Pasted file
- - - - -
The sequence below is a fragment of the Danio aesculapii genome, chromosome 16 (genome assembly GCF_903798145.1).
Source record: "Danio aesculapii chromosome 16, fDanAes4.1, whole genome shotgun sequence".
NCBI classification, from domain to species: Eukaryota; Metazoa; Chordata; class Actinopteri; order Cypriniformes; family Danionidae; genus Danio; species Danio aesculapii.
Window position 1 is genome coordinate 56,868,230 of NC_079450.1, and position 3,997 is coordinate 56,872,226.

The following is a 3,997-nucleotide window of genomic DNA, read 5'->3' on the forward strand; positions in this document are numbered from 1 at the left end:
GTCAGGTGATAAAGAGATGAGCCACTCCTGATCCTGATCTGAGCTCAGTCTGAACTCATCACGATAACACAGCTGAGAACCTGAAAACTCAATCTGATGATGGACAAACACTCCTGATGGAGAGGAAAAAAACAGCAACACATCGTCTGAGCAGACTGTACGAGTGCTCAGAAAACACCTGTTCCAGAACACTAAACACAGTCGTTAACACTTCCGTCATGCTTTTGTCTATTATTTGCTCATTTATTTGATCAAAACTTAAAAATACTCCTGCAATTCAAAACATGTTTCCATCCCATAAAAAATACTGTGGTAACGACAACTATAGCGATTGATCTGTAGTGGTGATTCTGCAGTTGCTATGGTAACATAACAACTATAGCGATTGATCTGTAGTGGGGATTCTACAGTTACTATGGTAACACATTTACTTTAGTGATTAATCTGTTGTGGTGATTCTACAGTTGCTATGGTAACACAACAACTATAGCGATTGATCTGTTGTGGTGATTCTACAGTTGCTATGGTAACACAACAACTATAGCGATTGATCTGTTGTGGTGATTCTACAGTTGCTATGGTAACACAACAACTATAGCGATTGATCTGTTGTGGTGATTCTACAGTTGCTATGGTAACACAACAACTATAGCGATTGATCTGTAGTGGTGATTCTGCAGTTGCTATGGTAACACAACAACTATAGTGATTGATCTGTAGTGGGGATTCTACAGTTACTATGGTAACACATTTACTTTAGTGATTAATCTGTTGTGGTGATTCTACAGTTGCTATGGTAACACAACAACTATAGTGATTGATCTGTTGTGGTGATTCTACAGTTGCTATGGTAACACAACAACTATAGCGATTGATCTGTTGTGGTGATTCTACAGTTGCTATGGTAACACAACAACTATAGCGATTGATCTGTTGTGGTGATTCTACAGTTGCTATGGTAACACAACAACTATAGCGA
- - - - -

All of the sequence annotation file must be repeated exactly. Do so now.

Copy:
The sequence below is a fragment of the Danio aesculapii genome, chromosome 16 (genome assembly GCF_903798145.1).
Source record: "Danio aesculapii chromosome 16, fDanAes4.1, whole genome shotgun sequence".
NCBI classification, from domain to species: Eukaryota; Metazoa; Chordata; class Actinopteri; order Cypriniformes; family Danionidae; genus Danio; species Danio aesculapii.
Window position 1 is genome coordinate 56,868,230 of NC_079450.1, and position 3,997 is coordinate 56,872,226.

The following is a 3,997-nucleotide window of genomic DNA, read 5'->3' on the forward strand; positions in this document are numbered from 1 at the left end:
GTCAGGTGATAAAGAGATGAGCCACTCCTGATCCTGATCTGAGCTCAGTCTGAACTCATCACGATAACACAGCTGAGAACCTGAAAACTCAATCTGATGATGGACAAACACTCCTGATGGAGAGGAAAAAAACAGCAACACATCGTCTGAGCAGACTGTACGAGTGCTCAGAAAACACCTGTTCCAGAACACTAAACACAGTCGTTAACACTTCCGTCATGCTTTTGTCTATTATTTGCTCATTTATTTGATCAAAACTTAAAAATACTCCTGCAATTCAAAACATGTTTCCATCCCATAAAAAATACTGTGGTAACGACAACTATAGCGATTGATCTGTAGTGGTGATTCTGCAGTTGCTATGGTAACATAACAACTATAGCGATTGATCTGTAGTGGGGATTCTACAGTTACTATGGTAACACATTTACTTTAGTGATTAATCTGTTGTGGTGATTCTACAGTTGCTATGGTAACACAACAACTATAGCGATTGATCTGTTGTGGTGATTCTACAGTTGCTATGGTAACACAACAACTATAGCGATTGATCTGTTGTGGTGATTCTACAGTTGCTATGGTAACACAACAACTATAGCGATTGATCTGTTGTGGTGATTCTACAGTTGCTATGGTAACACAACAACTATAGCGATTGATCTGTAGTGGTGATTCTGCAGTTGCTATGGTAACACAACAACTATAGTGATTGATCTGTAGTGGGGATTCTACAGTTACTATGGTAACACATTTACTTTAGTGATTAATCTGTTGTGGTGATTCTACAGTTGCTATGGTAACACAACAACTATAGTGATTGATCTGTTGTGGTGATTCTACAGTTGCTATGGTAACACAACAACTATAGCGATTGATCTGTTGTGGTGATTCTACAGTTGCTATGGTAACACAACAACTATAGCGATTGATCTGTTGTGGTGATTCTACAGTTGCTATGGTAACACAACAACTATAGCGA